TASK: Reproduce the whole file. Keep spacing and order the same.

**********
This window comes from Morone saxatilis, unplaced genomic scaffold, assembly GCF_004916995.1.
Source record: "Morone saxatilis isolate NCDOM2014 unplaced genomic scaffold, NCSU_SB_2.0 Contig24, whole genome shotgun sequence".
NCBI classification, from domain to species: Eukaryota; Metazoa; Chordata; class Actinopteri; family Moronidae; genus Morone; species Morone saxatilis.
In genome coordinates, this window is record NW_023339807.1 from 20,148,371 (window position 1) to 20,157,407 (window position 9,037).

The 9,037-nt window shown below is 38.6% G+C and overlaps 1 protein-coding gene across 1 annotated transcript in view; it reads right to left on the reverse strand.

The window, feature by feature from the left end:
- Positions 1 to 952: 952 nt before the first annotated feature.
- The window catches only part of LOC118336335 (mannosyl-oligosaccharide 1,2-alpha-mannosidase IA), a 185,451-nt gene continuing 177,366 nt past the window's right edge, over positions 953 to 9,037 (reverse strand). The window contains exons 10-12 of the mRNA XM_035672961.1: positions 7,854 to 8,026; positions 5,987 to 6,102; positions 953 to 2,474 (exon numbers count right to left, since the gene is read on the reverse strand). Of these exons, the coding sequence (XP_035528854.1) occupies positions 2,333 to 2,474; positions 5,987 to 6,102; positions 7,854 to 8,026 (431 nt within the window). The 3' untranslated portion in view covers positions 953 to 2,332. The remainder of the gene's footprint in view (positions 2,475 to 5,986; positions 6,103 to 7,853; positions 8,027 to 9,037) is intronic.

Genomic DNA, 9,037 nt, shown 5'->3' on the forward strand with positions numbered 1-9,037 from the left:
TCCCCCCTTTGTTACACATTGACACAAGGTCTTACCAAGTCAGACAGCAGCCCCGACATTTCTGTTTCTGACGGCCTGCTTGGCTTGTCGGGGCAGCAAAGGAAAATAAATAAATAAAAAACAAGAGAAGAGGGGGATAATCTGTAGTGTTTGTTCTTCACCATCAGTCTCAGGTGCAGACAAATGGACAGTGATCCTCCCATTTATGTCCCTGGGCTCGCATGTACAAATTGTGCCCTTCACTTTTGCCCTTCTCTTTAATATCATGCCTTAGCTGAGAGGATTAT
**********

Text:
This window comes from Morone saxatilis, unplaced genomic scaffold, assembly GCF_004916995.1.
Source record: "Morone saxatilis isolate NCDOM2014 unplaced genomic scaffold, NCSU_SB_2.0 Contig24, whole genome shotgun sequence".
NCBI classification, from domain to species: Eukaryota; Metazoa; Chordata; class Actinopteri; family Moronidae; genus Morone; species Morone saxatilis.
In genome coordinates, this window is record NW_023339807.1 from 20,148,371 (window position 1) to 20,157,407 (window position 9,037).

The 9,037-nt window shown below is 38.6% G+C and overlaps 1 protein-coding gene across 1 annotated transcript in view; it reads right to left on the reverse strand.

The window, feature by feature from the left end:
- Positions 1 to 952: 952 nt before the first annotated feature.
- The window catches only part of LOC118336335 (mannosyl-oligosaccharide 1,2-alpha-mannosidase IA), a 185,451-nt gene continuing 177,366 nt past the window's right edge, over positions 953 to 9,037 (reverse strand). The window contains exons 10-12 of the mRNA XM_035672961.1: positions 7,854 to 8,026; positions 5,987 to 6,102; positions 953 to 2,474 (exon numbers count right to left, since the gene is read on the reverse strand). Of these exons, the coding sequence (XP_035528854.1) occupies positions 2,333 to 2,474; positions 5,987 to 6,102; positions 7,854 to 8,026 (431 nt within the window). The 3' untranslated portion in view covers positions 953 to 2,332. The remainder of the gene's footprint in view (positions 2,475 to 5,986; positions 6,103 to 7,853; positions 8,027 to 9,037) is intronic.

Genomic DNA, 9,037 nt, shown 5'->3' on the forward strand with positions numbered 1-9,037 from the left:
TCCCCCCTTTGTTACACATTGACACAAGGTCTTACCAAGTCAGACAGCAGCCCCGACATTTCTGTTTCTGACGGCCTGCTTGGCTTGTCGGGGCAGCAAAGGAAAATAAATAAATAAAAAACAAGAGAAGAGGGGGATAATCTGTAGTGTTTGTTCTTCACCATCAGTCTCAGGTGCAGACAAATGGACAGTGATCCTCCCATTTATGTCCCTGGGCTCGCATGTACAAATTGTGCCCTTCACTTTTGCCCTTCTCTTTAATATCATGCCTTAGCTGAGAGGATTAT